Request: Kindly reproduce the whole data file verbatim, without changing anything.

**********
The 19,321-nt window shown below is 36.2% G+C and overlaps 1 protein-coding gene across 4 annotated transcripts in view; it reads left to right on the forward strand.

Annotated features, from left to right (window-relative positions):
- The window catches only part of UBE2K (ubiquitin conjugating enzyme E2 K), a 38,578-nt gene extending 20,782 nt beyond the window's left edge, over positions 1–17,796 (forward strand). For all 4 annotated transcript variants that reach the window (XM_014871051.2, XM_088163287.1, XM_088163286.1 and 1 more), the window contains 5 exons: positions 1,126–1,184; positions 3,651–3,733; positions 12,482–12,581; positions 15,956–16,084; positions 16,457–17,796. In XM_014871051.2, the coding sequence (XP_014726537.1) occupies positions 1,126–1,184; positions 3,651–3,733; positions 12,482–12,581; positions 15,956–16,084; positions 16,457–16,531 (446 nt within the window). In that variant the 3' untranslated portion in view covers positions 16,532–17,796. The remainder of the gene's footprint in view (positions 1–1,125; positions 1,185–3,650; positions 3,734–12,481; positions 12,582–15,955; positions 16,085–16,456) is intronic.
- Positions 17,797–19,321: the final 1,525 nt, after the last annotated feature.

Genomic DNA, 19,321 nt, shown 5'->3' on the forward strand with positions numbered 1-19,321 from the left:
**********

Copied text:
The 19,321-nt window shown below is 36.2% G+C and overlaps 1 protein-coding gene across 4 annotated transcripts in view; it reads left to right on the forward strand.

Annotated features, from left to right (window-relative positions):
- The window catches only part of UBE2K (ubiquitin conjugating enzyme E2 K), a 38,578-nt gene extending 20,782 nt beyond the window's left edge, over positions 1–17,796 (forward strand). For all 4 annotated transcript variants that reach the window (XM_014871051.2, XM_088163287.1, XM_088163286.1 and 1 more), the window contains 5 exons: positions 1,126–1,184; positions 3,651–3,733; positions 12,482–12,581; positions 15,956–16,084; positions 16,457–17,796. In XM_014871051.2, the coding sequence (XP_014726537.1) occupies positions 1,126–1,184; positions 3,651–3,733; positions 12,482–12,581; positions 15,956–16,084; positions 16,457–16,531 (446 nt within the window). In that variant the 3' untranslated portion in view covers positions 16,532–17,796. The remainder of the gene's footprint in view (positions 1–1,125; positions 1,185–3,650; positions 3,734–12,481; positions 12,582–15,955; positions 16,085–16,456) is intronic.
- Positions 17,797–19,321: the final 1,525 nt, after the last annotated feature.

Genomic DNA, 19,321 nt, shown 5'->3' on the forward strand with positions numbered 1-19,321 from the left: